The reopening of the Pri Hagalil fruit and vegetable cannery in Hatzor Haglilit is a bit of good news for journalists to feast on. Under the headline, “The battle bears fruit,” Yedioth happily reports that the government finally stepped in to grant the plant NIS 18 million to stay open and save the jobs of hundreds of workers. “We still need to close up some little things, but the factory workers, the owners and the residents of Hatzor Haglilit can smile even before Purim,” Yedioth quotes MK Carmel Shama Hacohen, who sits at the head of the Knesset Economics Committee.

The papers also all preview the handover this afternoon of the reins of the Supreme Court from Dorit Beinisch to Asher Grunis, who will become president of the highest court in the land. In Maariv, Ben Dror Yemini and Noam Sharbit mark Beinisch’s leaving. Yemini, no fan of the justice, starts off saying that he’ll say some nice things about her and then slams her for taking criticism of the court personally. “When Beinisch, like all members of her school, pushes off every criticism as an ‘attack’ on the court, she harms exactly the one positive and central aspect of it, since the criticism, most of the time, is to the point, not directed at certain people.”

Sharbit is nicer, writing a true appreciation of Beinisch: “One way or another, it was hard to stay apathetic toward Beinisch. You were for her or against her. But it seems that even her opponents need to thank her for more than 40 years of public service, during which she was revealed as an iron woman who battled for reliable values.”

Jesus and Spiderman

Haaretz has a story that celebrity archaeologist Simcha Jacobovici has another find, this time cave paintings next to the Talpiot tomb where he believes Jesus is buried, which he says bolster his claim.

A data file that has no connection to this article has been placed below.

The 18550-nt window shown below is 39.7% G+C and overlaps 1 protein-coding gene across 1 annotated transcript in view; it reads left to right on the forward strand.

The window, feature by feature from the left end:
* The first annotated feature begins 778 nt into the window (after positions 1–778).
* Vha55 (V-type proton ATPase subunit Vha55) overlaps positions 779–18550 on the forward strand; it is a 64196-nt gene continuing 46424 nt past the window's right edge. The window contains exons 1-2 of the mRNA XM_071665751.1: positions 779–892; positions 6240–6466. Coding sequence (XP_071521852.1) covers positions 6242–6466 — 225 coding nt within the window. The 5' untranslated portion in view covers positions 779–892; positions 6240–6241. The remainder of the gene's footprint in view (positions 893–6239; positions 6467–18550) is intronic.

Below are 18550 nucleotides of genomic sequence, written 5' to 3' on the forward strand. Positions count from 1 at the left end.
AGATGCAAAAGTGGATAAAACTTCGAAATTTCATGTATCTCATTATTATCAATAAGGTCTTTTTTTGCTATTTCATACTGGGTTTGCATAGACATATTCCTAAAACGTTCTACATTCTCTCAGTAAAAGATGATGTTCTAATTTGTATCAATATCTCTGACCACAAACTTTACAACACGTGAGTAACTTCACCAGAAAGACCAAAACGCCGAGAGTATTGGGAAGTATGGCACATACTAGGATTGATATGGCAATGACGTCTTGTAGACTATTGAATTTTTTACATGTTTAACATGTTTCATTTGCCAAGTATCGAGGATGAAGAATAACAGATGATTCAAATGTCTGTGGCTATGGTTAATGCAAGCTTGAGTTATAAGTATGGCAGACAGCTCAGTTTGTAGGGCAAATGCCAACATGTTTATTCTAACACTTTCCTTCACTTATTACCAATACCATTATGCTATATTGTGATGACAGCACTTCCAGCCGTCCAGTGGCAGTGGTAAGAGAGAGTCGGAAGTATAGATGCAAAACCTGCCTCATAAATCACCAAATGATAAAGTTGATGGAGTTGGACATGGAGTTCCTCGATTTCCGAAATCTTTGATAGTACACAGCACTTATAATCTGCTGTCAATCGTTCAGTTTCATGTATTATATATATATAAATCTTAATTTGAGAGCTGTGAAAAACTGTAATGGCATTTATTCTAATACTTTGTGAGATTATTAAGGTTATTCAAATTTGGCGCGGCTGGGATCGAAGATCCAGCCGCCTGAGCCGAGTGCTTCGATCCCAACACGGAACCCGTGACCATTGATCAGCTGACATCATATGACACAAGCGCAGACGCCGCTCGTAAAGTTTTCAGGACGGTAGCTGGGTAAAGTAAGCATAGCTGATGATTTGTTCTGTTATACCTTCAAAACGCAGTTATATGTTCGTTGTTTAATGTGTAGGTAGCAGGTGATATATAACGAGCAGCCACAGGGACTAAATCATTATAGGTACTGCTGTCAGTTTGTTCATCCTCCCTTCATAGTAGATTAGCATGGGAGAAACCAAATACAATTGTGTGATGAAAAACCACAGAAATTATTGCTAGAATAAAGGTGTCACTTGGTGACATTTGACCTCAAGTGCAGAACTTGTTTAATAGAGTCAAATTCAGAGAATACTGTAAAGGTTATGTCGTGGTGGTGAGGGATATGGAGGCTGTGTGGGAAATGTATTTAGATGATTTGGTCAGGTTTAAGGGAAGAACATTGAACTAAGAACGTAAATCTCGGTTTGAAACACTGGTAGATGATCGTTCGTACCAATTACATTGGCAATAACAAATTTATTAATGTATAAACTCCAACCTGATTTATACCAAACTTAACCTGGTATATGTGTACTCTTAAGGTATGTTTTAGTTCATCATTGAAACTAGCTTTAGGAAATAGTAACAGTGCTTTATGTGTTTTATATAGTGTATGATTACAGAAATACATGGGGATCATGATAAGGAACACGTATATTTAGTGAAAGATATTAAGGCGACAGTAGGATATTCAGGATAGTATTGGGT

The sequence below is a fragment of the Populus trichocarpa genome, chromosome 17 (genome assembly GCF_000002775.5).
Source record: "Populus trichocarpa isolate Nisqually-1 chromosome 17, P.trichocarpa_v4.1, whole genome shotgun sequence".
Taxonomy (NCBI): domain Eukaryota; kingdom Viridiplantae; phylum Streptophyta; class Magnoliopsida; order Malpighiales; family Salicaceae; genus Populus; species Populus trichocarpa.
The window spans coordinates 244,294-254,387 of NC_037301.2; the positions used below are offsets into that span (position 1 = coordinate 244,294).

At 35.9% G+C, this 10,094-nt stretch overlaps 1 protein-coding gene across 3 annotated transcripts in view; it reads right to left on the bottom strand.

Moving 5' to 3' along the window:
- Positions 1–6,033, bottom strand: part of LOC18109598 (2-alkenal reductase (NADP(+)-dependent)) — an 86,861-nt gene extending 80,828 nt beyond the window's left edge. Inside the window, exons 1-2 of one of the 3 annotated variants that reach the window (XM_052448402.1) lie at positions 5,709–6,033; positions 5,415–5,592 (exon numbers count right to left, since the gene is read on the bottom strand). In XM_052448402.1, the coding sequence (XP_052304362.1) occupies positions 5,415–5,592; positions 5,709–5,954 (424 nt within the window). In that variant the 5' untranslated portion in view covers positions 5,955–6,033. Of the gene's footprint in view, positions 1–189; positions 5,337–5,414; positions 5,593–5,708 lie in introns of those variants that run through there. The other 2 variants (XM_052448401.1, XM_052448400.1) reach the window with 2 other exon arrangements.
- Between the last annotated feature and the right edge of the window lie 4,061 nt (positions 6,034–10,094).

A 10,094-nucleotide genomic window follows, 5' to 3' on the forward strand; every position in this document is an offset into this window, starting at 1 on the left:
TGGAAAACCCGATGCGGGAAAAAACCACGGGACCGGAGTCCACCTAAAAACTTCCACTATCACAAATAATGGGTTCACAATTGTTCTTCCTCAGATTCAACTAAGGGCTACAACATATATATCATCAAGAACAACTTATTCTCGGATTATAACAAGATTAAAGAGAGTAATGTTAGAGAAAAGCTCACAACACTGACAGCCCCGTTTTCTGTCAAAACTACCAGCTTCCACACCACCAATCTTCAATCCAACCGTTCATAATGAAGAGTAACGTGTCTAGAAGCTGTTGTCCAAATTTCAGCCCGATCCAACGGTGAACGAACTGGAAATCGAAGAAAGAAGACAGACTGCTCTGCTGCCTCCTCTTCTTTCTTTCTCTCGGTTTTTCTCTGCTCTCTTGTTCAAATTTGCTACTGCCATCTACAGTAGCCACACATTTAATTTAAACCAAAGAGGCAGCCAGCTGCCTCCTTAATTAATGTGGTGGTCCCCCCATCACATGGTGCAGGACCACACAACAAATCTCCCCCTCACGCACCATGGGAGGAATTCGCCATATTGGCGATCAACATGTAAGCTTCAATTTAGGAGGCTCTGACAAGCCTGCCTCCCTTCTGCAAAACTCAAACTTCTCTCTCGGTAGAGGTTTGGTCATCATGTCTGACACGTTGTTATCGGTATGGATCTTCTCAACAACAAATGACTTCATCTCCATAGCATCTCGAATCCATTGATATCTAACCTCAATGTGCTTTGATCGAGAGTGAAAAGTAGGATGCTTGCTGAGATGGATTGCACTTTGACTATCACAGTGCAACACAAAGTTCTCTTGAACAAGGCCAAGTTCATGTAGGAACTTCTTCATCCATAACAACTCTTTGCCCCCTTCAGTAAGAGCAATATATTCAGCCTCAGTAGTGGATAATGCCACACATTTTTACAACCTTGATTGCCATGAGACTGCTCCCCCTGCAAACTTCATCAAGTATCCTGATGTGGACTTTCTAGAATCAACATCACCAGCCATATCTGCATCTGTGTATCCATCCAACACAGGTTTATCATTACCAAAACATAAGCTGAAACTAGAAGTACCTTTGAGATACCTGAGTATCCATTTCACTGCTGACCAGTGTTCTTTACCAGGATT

“It seems that the finds — the most important of which was an incised drawing clearly showing a large fish swallowing or vomiting a human figure — were worth the effort. The carving underscores Jacobivici’s belief that Jesus was buried in the nearby cave because the fish, and the image of Jonah and the whale, were both early Christian symbols,” Nir Hasson writes.

On the lighter side, Maariv has a pre-Purim story on the most popular costumes. There are no surprises (beyond the exclusion of an Angry Birds get-up on the list) as Spiderman takes first for the boys and a generic Disney princess (Snow White?) for the girls.

In Yedioth’s op-ed section, comedian Nadav Abuksis writes that Pri Hagalil should stay shut and Hatzor Haglilit, his home town, should try to lure better jobs and turn into the next Yokne’am. “The older workers who were fired, some of whom I’m sure I know, will get severance pay. The younger ones won’t have a choice. But pretty much any work is better than working at Pri Hagalil,” he writes.

In Haaretz, Yuval Albashan writes that court watchers should be worried by the promotion of Grunis, who disagreed with the overturning of the Tal Law because he saw it as judicial activism that would have little effect in helping draft the ultra-Orthodox into the IDF: “Any judge who hands down an opinion for such reasons is not doing his or her job,” he writes. “Judges must be subordinate solely to their consciences and to the law, as they understand it. Judges must not issue rulings based on their chances of being implemented, based on who’s in power at any given time.”